Bentham from the Crypt Once More is a CGD essay. There is a burgeoning academic literature on happiness polls that has used a range of different measures and approaches across countries rich and poor alike to answer the question, “what makes people say they are happy?” The excitement surrounding this work is well justified. These polls suggest an idea of happiness that would be broadly understood by philosophers from Aristotle to Mill to Rawls or Parfit. Happiness studies also suggest some potential reasons why we appear to act irrationally according to the dictates of revealed-preference-utility-maximization. Subjective-well-being (SWB) polls also help to illustrate some of the absurdities of taking income per capita as our measure of the ultimate good. I discussed some of the ideas with Justin Wolfers and Felix Salmon in Aspen.
At the same time, a lot of things we surely care about are not reflected in SWB poll answers. Crosscountry studies involving economies and societies at distinctly different levels of development suggest a limited role for income, rights, health and social factors all combined in explaining SWB. And all the usual criticisms of and concerns with utilitarianism apply to SWB polls. Polls do not capture a be-all and end-all measure of the good. Both because of the difficulty of interpreting SWB evidence with regard to SWB-maximizing policy and because it appears clear that SWB (on whichever measure) is probably not what we want to maximize, considerable caution is required in the use of such polls for policymaking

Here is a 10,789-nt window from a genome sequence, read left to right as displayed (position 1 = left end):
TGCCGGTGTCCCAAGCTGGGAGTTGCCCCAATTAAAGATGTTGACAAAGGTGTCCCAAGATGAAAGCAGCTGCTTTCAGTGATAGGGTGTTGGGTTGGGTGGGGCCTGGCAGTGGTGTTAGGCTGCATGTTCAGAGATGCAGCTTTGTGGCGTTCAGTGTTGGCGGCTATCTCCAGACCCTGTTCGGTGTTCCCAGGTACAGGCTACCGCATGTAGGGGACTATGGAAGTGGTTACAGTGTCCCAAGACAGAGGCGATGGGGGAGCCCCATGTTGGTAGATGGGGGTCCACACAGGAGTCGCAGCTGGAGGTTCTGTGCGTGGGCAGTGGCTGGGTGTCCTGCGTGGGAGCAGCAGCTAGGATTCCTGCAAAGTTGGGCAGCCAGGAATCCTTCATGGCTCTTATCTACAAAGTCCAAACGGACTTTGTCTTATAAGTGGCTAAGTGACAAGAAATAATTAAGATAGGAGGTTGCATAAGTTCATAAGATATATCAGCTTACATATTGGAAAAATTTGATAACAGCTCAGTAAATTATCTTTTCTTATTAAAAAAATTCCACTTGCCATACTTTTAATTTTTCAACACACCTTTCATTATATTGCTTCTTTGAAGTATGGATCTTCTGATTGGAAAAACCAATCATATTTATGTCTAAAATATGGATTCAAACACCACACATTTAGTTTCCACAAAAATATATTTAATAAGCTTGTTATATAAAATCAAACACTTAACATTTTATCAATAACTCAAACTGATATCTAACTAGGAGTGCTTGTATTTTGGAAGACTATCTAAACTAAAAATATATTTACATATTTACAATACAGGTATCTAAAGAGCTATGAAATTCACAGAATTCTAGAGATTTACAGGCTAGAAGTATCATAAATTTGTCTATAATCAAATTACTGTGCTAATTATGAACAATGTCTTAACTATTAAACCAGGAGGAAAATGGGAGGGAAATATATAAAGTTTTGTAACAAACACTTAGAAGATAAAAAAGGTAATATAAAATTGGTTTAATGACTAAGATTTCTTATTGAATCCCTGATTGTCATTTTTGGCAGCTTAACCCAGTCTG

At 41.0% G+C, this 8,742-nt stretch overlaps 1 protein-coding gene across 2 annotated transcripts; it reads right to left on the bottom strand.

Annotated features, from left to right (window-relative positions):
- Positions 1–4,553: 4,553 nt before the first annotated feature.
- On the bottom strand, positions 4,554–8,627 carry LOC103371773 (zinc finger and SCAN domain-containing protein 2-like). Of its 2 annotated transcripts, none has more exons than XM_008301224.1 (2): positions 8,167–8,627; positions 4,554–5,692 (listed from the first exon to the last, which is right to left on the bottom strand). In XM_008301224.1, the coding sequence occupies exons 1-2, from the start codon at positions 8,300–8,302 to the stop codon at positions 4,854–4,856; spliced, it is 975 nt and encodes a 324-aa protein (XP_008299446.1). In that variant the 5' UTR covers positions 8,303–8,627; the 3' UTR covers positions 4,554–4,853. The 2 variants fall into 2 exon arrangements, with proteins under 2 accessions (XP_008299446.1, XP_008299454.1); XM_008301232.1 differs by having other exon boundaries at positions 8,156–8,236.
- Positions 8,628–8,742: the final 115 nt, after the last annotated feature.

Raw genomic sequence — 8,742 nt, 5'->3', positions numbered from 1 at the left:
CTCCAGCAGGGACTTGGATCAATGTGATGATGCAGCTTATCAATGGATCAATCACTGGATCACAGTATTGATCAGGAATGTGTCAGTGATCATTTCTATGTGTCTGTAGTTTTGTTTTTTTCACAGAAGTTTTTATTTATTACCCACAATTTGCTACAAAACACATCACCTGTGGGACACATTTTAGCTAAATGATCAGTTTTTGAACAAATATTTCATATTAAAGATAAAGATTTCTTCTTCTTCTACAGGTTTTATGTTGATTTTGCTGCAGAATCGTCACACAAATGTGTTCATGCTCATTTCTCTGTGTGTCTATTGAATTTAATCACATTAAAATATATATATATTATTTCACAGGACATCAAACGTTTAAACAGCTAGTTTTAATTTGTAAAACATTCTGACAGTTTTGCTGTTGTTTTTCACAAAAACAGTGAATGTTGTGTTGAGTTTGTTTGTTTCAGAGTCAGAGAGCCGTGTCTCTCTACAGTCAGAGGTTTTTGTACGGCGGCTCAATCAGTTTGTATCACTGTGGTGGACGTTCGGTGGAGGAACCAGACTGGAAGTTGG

Life, Liberty and the Pursuit of Utility relates age-old philosophical discussions of the nature of a worth-while life to the recent growth of interest among economists in criteria for quality of life. Reflection on the philosophical tradition suggests that there are three key elements in the notion of a good life: welfare, contentment, and dignity. Welfare is capable of objective measurement in terms of such elements as food intake, disease level, expectation of life and so on. Contentment is also measurable, to a more controversial degree, by means of questionnaires eliciting self-ascriptions of subjective well being. Dignity is the most difficult of all the elements of well-being to determine and quantify, but it is related to measures of civil rights, economic and gender equality and measures of the quality of employment. The book discusses what philosophers and economists have had to say about the nature and causes of welfare, dignity and contentment. On the basis of this analysis we draw conclusions for national and international policies.